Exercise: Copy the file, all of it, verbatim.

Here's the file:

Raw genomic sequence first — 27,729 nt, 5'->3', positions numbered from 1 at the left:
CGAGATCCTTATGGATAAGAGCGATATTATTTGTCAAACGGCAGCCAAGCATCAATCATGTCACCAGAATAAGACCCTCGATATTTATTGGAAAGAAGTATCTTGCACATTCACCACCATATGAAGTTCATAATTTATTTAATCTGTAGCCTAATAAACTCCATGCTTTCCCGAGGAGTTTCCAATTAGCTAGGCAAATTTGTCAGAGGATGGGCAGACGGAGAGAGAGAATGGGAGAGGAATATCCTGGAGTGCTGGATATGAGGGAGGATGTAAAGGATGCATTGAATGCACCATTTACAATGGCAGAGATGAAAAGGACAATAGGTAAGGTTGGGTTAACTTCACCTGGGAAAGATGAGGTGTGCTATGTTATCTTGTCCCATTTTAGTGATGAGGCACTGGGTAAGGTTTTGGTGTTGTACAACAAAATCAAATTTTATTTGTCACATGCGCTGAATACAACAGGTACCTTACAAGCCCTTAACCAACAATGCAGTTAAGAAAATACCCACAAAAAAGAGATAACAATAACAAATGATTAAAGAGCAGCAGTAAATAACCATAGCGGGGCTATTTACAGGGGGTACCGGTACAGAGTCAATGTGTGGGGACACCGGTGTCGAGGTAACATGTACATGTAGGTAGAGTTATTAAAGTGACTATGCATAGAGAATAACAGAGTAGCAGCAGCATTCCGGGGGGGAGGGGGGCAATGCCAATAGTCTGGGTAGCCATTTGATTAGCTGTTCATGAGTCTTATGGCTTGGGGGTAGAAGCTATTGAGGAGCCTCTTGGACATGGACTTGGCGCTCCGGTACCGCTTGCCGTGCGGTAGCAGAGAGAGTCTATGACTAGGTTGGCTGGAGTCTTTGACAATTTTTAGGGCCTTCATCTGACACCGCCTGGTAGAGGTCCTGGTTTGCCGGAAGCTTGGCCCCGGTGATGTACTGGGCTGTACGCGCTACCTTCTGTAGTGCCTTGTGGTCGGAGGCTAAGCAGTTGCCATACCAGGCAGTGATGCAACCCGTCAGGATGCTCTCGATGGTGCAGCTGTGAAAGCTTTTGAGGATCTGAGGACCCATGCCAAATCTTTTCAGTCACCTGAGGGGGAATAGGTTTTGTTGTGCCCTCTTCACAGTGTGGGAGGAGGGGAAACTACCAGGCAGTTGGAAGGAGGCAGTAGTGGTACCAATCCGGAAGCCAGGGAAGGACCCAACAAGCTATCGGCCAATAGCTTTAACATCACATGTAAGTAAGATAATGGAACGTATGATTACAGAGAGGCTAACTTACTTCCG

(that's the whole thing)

Raw genomic sequence first — 27,729 nt, 5'->3', positions numbered from 1 at the left:
CGAGATCCTTATGGATAAGAGCGATATTATTTGTCAAACGGCAGCCAAGCATCAATCATGTCACCAGAATAAGACCCTCGATATTTATTGGAAAGAAGTATCTTGCACATTCACCACCATATGAAGTTCATAATTTATTTAATCTGTAGCCTAATAAACTCCATGCTTTCCCGAGGAGTTTCCAATTAGCTAGGCAAATTTGTCAGAGGATGGGCAGACGGAGAGAGAGAATGGGAGAGGAATATCCTGGAGTGCTGGATATGAGGGAGGATGTAAAGGATGCATTGAATGCACCATTTACAATGGCAGAGATGAAAAGGACAATAGGTAAGGTTGGGTTAACTTCACCTGGGAAAGATGAGGTGTGCTATGTTATCTTGTCCCATTTTAGTGATGAGGCACTGGGTAAGGTTTTGGTGTTGTACAACAAAATCAAATTTTATTTGTCACATGCGCTGAATACAACAGGTACCTTACAAGCCCTTAACCAACAATGCAGTTAAGAAAATACCCACAAAAAAGAGATAACAATAACAAATGATTAAAGAGCAGCAGTAAATAACCATAGCGGGGCTATTTACAGGGGGTACCGGTACAGAGTCAATGTGTGGGGACACCGGTGTCGAGGTAACATGTACATGTAGGTAGAGTTATTAAAGTGACTATGCATAGAGAATAACAGAGTAGCAGCAGCATTCCGGGGGGGAGGGGGGCAATGCCAATAGTCTGGGTAGCCATTTGATTAGCTGTTCATGAGTCTTATGGCTTGGGGGTAGAAGCTATTGAGGAGCCTCTTGGACATGGACTTGGCGCTCCGGTACCGCTTGCCGTGCGGTAGCAGAGAGAGTCTATGACTAGGTTGGCTGGAGTCTTTGACAATTTTTAGGGCCTTCATCTGACACCGCCTGGTAGAGGTCCTGGTTTGCCGGAAGCTTGGCCCCGGTGATGTACTGGGCTGTACGCGCTACCTTCTGTAGTGCCTTGTGGTCGGAGGCTAAGCAGTTGCCATACCAGGCAGTGATGCAACCCGTCAGGATGCTCTCGATGGTGCAGCTGTGAAAGCTTTTGAGGATCTGAGGACCCATGCCAAATCTTTTCAGTCACCTGAGGGGGAATAGGTTTTGTTGTGCCCTCTTCACAGTGTGGGAGGAGGGGAAACTACCAGGCAGTTGGAAGGAGGCAGTAGTGGTACCAATCCGGAAGCCAGGGAAGGACCCAACAAGCTATCGGCCAATAGCTTTAACATCACATGTAAGTAAGATAATGGAACGTATGATTACAGAGAGGCTAACTTACTTCCG